Described by its creators as the first of its kind, Drexel University's College of Medicine launched last fall a Drug Discovery and Development program, meant to train future pharmaceutical research professionals. Designed for graduate students, the now single course is set to expand into a degree-granting program that would help students understand the pharmaceutical industry -- preparing them for careers in the field.
The program is directed by Dr. James Barrett, who previously worked in the pharmaceutical industry and now chairs Drexel's pharmacology and physiology department. We spoke yesterday about the new program.
Why is this program necessary and why now?
I recognized the unmet need that exists within a university to help people make an easy transition into the pharmaceutical industry. It's extraordinarily complex. There are many different disciplines that have to work together.
Talk about the changes in the pharmaceutical industry that, in your view, make this program necessary.
Everything is accelerated in terms of the pace, but the companies have had their pipelines dry up. Companies are going to continue to try to develop drugs, but the context in which they do that is going to change. They haven't been successful in the past several years -- despite the advances in all the technologies -- in bringing new products to market. So where will this be done? It's going to be done in academic centers. One of the problems with major pharmaceutical companies is that they establish timelines. You can't move science by quarterly earnings. What's not possible in the industry these days is a long-term perspective. One thing academic science can do is provide a longer-term perspective. And I think you'll see or hear that many companies are now looking to see how they can bridge academic and industrial collaborations to fill their pipelines.
So, in your view, there will be more partnerships between the pharmaceutical industry and academic institutions and the students in your program will be on the ground in that partnership.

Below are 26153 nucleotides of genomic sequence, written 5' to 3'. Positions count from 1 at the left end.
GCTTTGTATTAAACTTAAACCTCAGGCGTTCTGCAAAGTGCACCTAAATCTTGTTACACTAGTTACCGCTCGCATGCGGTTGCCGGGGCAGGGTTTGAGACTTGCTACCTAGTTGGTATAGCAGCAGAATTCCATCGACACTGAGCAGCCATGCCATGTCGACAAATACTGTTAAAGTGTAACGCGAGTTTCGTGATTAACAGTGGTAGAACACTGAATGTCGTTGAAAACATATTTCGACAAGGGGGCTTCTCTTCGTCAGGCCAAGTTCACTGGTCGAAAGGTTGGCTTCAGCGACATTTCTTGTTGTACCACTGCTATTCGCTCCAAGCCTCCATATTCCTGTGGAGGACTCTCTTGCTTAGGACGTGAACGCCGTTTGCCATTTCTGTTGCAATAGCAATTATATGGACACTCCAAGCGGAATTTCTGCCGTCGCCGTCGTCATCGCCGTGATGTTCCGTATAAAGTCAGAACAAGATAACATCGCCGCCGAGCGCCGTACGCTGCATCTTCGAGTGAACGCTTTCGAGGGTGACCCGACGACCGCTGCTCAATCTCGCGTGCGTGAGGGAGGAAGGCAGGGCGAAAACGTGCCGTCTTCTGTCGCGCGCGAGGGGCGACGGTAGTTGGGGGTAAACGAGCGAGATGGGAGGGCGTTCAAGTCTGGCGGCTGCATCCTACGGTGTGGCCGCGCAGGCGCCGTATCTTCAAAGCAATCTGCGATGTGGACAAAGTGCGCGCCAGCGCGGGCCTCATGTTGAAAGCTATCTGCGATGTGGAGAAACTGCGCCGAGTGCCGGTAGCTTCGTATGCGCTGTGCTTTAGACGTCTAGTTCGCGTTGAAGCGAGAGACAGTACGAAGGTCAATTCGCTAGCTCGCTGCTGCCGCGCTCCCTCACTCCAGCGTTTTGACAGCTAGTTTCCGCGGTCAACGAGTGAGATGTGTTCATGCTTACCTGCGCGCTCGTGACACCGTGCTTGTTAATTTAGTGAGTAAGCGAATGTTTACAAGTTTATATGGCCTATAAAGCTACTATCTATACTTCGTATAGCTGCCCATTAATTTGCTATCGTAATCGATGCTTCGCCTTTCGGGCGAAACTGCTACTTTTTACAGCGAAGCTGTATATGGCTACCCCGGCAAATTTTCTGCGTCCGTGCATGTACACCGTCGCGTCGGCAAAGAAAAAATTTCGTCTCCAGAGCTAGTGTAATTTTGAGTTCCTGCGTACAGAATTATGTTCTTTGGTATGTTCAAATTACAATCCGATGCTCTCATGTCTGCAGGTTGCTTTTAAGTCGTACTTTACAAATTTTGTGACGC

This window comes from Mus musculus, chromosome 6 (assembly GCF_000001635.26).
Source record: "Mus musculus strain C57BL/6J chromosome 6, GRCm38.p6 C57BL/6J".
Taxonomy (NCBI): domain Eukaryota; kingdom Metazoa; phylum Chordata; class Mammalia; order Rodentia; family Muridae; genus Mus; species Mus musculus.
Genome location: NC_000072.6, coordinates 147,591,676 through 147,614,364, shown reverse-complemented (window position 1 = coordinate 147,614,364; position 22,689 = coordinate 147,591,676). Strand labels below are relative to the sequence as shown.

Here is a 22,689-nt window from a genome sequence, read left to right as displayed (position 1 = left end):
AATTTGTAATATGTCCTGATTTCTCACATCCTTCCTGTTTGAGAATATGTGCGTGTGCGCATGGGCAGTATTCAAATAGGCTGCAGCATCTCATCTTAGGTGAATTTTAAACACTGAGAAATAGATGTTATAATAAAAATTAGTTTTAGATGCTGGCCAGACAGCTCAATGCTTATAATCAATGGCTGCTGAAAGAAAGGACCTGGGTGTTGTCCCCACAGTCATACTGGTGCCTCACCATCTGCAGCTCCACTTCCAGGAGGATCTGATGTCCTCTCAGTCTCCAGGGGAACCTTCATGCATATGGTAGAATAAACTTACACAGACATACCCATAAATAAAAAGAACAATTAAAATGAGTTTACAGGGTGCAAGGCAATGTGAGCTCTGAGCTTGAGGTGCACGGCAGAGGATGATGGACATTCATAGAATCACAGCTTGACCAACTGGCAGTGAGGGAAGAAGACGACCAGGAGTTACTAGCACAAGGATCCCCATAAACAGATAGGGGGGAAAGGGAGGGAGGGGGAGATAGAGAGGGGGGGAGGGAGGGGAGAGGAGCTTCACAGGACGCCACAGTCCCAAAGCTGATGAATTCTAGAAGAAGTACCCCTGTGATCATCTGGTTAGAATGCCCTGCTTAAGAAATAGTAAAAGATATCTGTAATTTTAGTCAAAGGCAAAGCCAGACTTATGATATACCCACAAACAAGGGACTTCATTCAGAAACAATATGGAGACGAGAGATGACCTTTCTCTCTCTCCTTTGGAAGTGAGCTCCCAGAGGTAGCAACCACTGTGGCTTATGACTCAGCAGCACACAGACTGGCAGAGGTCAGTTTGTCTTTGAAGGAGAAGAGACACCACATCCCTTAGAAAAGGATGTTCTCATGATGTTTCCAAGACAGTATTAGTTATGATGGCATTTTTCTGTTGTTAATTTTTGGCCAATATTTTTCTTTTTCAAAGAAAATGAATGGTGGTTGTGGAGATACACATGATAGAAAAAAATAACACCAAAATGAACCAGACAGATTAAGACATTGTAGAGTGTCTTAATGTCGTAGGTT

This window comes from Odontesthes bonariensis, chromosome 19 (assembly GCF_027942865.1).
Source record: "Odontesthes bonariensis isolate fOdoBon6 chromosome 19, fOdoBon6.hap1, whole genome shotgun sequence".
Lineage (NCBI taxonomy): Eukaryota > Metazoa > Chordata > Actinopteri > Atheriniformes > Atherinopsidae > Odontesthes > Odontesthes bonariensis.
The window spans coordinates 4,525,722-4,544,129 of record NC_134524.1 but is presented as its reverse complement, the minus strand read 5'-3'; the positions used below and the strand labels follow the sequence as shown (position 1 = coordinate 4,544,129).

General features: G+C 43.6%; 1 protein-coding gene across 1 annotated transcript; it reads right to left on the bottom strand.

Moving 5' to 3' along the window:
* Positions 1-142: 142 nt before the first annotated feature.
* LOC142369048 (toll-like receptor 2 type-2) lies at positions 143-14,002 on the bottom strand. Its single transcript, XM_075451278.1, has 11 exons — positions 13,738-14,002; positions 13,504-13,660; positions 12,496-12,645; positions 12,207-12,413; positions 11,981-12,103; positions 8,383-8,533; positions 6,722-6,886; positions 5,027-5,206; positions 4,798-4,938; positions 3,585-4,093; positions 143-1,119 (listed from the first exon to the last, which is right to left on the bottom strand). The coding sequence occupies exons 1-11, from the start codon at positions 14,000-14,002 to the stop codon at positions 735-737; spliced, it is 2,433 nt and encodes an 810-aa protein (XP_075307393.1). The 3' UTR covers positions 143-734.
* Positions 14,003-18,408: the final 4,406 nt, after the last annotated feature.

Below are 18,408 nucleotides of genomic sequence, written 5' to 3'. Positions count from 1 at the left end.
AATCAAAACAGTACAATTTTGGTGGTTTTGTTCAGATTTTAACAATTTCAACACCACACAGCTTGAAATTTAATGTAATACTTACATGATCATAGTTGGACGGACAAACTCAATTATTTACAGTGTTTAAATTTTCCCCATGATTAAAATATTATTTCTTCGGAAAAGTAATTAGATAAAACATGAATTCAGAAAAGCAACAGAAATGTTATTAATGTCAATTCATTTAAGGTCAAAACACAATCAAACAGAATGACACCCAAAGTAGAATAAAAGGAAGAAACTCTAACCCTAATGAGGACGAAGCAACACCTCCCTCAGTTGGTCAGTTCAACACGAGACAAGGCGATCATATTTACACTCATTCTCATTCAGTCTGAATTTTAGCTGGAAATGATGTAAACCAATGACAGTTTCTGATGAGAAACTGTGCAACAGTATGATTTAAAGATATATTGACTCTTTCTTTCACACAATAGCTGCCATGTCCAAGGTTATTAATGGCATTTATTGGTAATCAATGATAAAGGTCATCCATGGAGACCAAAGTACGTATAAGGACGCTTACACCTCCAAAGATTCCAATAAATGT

That's right. Although we're still relatively young in setting this up, we would like to have cooperative relationships with pharmaceutical companies whereby our students can go out and spend three months or six months working in the industry, so that they not only get the classroom education, but they also get the direct hands-on experience of what it's like to work in a pharmaceutical company. And then they finish their degree and ideally they would think about a post-doctoral fellowship or a position in industry or the applied technology sector.
Talk about the classroom work the students in the program do.
We take them through the evolution of a [drug] compound. Part of the course is to give a historical perspective, but we move pretty quickly into what people in the industry do first and that's to pick a target for a specific disease. We try to cut across lots of different disciplines. Most of these lectures are done by people in the industry. We have medicinal chemists talk about how they synthesize compounds against their target and how they think about designing a drug that'll hit that particular target. Then, [the students] move into how they're going to study it in an animal model. You have somebody come in and talk about drug metabolism and safety and toxicology. Once you pass all that, you're going to go to the FDA. We give [the students] guidelines from the FDA in terms of submitting a new investigational drug application. Then, the drug approval process: We have somebody give a live session of an advisory committee evaluating a company's product. We end up with the post-marketing period.
Photo: Courtesy of Dr. James Barrett